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Watch Your Step!

May 31, 2012

Did your mother ever tell you not to walk and read at the same time?  Well, that’s where all the trouble starts for poor Christian, hero of The Pilgrim’s Progress.

It would seem that the poor guy thinks he’s leading a perfectly pleasant life before the story begins.  Sure,  he’s dressed in rags, but he’s got an adorable little white cottage, where he lives with his wife and sons. And although the name of his town–the “City of Destruction”–leaves something to be desired, it nevertheless is a rather snazzy-looking place with its exotic, Vegas-like skyline. And for entertainment, there’s always the nightly golden calf-worshipping spectacle, which seems pretty popular.

But somehow a book–the Book–gets through the City of Destruction censors, and as soon as he opens it up and begins to read he realizes two things: a) that all this time he’s actually been carrying around a gigantic, immensely heavy bundle on his back without knowing it, and b) that the City of Destruction is actually not going to be the best place to live out his golden years, since it’s going to be “burned with a fire from heaven.”  So right from the start, author John Bunyan has set the stage for the central goals of Christian’s journey: he’s got to figure out how to get rid of that burden of sin on his back, and he’s got to get  out of the City of Destruction and into the safe haven of the Celestial City, Bunyan’s metaphor for heaven.

This is a beautiful and disturbing scene by the painters of the panorama.  The figure of Christian, with his burden and his book, head in hand, is closely related to illustrations from earlier editions of the book itself. So viewers of the panorama would have recognized Christian immediately, sensing that the story about to be told was a familiar one. But the strange, dark silhouette of the City of Destruction would have seemed quite unfamiliar. The obelisks, sphynxes, and minarets were unlike anything in mid-19th-century American cities, and their inclusion here is probably a subtle censuring of eastern religious practices. Still, it’s effectively done, with the dark shapes against the glowing sky seeming both forbidding and enticing at the same time. The city’s allure is so powerful that at first one almost doesn’t notice the ritual going on in front of it–crowds of faceless, cultishly-dressed people bowing before a golden idol set in their center. Christian’s nearness to the viewer and the expression in his body and face set him apart from these automatons. Also, the clash of his yellow-orange garment against that purple-blue sky–opposite ends of the color wheel–stresses the idea that Christian is moving away from that sinful place and has become separate.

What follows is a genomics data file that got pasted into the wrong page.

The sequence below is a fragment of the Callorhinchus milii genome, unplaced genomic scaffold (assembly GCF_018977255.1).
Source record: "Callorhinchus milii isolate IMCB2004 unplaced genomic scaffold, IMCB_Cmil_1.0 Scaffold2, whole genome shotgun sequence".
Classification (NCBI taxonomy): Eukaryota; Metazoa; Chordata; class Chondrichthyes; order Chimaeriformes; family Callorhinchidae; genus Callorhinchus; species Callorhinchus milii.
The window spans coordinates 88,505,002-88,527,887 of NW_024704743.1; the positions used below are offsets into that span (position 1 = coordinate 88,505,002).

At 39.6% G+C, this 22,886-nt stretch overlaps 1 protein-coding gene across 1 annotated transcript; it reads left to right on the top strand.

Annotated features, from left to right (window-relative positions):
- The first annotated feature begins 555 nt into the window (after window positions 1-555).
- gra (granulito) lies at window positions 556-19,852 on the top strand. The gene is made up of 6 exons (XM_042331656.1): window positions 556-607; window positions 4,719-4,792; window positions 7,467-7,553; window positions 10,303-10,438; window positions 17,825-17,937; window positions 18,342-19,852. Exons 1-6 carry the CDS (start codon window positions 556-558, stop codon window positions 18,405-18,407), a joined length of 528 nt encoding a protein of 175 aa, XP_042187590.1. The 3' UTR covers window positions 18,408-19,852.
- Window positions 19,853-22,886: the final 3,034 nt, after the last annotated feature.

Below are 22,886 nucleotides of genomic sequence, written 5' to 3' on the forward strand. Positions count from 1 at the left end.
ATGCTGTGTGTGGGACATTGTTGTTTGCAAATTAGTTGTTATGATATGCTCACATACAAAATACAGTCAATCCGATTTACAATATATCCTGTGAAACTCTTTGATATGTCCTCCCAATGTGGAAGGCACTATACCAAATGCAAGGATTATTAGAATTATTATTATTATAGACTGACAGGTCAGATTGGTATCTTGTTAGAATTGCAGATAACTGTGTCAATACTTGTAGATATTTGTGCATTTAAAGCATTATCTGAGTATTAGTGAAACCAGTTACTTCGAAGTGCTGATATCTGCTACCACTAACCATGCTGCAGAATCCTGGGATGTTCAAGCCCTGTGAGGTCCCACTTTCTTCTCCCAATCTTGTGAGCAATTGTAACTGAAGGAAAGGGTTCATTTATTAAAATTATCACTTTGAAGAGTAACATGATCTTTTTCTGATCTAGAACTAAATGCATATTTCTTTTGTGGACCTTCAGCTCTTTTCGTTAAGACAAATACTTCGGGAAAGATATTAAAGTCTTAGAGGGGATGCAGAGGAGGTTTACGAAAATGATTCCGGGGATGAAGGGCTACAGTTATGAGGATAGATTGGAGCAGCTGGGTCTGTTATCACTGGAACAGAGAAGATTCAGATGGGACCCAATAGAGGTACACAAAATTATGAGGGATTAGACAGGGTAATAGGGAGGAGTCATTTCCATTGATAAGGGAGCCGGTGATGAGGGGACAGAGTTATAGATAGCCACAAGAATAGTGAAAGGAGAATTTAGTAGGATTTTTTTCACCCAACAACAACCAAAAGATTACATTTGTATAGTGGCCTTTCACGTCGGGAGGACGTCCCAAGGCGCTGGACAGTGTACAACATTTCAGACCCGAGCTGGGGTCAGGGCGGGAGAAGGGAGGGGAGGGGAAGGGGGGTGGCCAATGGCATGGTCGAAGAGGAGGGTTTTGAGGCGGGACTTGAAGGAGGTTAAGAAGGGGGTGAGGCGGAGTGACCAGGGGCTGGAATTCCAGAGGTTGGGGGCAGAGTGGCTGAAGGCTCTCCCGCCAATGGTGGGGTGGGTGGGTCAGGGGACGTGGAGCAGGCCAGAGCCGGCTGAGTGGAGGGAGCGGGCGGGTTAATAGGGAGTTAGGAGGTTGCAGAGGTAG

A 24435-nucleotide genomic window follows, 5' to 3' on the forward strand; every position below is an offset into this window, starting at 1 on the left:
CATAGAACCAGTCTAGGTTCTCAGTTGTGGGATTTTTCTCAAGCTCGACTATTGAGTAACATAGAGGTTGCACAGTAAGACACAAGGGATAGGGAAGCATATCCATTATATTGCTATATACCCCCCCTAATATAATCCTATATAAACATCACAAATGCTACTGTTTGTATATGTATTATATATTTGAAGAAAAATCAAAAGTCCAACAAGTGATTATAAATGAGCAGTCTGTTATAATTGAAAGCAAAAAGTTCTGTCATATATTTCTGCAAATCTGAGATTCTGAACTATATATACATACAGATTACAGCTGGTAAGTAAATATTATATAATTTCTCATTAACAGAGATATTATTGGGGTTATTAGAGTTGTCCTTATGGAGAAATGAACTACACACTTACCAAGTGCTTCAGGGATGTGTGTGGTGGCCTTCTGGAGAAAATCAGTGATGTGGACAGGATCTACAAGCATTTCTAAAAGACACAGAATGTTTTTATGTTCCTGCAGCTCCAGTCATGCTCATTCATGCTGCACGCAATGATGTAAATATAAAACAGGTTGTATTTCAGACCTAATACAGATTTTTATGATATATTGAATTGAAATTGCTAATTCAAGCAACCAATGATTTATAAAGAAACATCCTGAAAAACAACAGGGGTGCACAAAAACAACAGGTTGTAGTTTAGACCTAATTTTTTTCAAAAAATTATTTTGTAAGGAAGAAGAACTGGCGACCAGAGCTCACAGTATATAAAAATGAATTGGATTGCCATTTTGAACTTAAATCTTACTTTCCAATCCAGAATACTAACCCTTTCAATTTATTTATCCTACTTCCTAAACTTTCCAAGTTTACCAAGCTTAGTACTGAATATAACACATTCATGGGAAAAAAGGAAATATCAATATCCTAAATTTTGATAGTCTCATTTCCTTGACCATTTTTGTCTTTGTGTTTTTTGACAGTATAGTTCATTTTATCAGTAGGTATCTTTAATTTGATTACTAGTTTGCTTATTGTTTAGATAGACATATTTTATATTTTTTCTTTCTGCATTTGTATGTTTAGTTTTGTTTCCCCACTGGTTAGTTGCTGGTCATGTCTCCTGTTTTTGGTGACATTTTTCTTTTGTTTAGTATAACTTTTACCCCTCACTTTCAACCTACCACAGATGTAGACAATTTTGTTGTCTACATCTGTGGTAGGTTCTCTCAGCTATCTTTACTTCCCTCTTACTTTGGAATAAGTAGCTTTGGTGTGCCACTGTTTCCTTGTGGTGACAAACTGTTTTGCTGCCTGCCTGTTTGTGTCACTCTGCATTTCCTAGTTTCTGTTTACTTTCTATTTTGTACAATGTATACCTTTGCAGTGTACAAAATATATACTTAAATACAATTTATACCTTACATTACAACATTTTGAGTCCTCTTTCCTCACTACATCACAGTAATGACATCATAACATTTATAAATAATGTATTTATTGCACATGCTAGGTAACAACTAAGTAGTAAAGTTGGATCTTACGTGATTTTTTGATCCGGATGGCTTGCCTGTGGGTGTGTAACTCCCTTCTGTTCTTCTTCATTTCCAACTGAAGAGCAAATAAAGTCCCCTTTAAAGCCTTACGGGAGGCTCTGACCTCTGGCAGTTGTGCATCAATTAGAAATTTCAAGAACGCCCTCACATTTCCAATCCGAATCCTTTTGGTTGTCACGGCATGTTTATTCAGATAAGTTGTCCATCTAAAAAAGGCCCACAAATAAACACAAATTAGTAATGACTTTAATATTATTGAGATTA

Unfortunately the same isn’t true for his family–and you can see his wife and one of his sons in front of that sweet little cottage. They’re not in the idol-worshipping horde, but they’re also not yet in Christian’s camp. Their faces are blank and remote, and from his wife’s gesture you can see that she is calling him to return, not to go forward on his pilgrimage, as he clearly must. It’s one of the most troubling scenes in The Pilgrim’s Progress, all the more so because it comes right at the beginning of the story.  While his wife and children cry for him not to leave, Christian literally puts his fingers in his ears and runs away, crying “Life, life, eternal life!”

In time, of course, the reader is made to understand the necessity of the journey, and a satisfying resolution comes in Part II of The Pilgrim’s Progress, in which Christiana ultimately joins her husband in the Celestial City. But this is still a wrenching scene, and the panorama painters stress that by making the cozy home seem like one that must have been difficult, indeed, to leave.  The contrast between the humble, white cottage and the grandiose City of Destruction is pronounced, but the message being delivered is that both are really the same–they are places that are of this world, and Christian’s destination is the next world.  He really has no choice but to leave, though it will be a long and perilous journey.

And doing it all while carrying a burden of sin, reading his book, and plugging his ears won’t make it any easier.

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